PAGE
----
“Anti-intellectualism has been a constant thread winding its way through our political and cultural life, nurtured by the false notion that democracy means that ‘my ignorance is just as good as your knowledge.’” – Isaac Asimov
Do you live in the United States? Have you voted, yet? Today is Election Day. If you have not already participated in early voting, please get out today and vote. I spoke to many people over the last week, and I am surprised at how many do not plan on voting because they think their vote doesn’t count. They told me that they have lost faith in the voting process, and many cited the Electoral College as the problem.
While I have serious issues with the Electoral system, using it as an excuse not to vote reflects a misunderstanding. Many people who say their vote doesn’t count, do not understand how the Electoral system works, or how their vote is influential in trends and which party has the balance of power.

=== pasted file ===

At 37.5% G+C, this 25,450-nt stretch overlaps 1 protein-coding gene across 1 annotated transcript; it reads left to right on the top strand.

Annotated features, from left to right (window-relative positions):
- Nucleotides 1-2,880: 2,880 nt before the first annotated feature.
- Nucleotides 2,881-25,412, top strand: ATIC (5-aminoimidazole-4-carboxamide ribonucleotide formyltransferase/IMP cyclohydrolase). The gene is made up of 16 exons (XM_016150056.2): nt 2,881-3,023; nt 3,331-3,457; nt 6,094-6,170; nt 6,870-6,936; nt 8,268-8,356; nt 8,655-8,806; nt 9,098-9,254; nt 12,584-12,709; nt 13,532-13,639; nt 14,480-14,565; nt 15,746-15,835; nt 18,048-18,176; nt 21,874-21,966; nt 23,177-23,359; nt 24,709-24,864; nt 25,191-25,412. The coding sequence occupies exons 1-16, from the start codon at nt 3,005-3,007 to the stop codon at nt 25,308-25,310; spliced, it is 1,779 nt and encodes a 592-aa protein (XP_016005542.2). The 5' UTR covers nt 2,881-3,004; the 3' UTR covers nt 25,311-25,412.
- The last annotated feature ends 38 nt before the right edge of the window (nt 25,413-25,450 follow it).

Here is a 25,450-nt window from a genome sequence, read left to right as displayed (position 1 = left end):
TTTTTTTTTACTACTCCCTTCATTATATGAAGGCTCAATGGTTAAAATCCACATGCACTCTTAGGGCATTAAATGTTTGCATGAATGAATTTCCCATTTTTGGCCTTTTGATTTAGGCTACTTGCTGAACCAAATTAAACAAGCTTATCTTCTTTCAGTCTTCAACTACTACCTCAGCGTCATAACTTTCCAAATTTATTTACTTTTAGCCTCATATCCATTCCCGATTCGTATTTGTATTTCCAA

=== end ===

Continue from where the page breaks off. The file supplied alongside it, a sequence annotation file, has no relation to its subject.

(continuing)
Some Basic Info…
My opinion is that the Electoral College needs to be eliminated. There is no good reason why Russia has a more democratic system of picking a leader than the United States does. Two of the reasons given for the creation of the Electoral College was to create a buffer between the general population and the selection of our President, and to give extra power to the smaller states. Hamilton wrote in the Federalist Papers:
“It was equally desirable, that the immediate election should be made by men most capable of analyzing the qualities adapted to the station, and acting under circumstances favorable to deliberation, and to a judicious combination of all the reasons and inducements which were proper to govern their choice. A small number of persons, selected by their fellow-citizens from the general mass, will be most likely to possess the information and discernment requisite to such complicated investigations. It was also peculiarly desirable to afford as little opportunity as possible to tumult and disorder. This evil was not least to be dreaded in the election of a magistrate, who was to have so important an agency in the administration of the government as the President of the United States. But the precautions which have been so happily concerted in the system under consideration, promise an effectual security against this mischief.”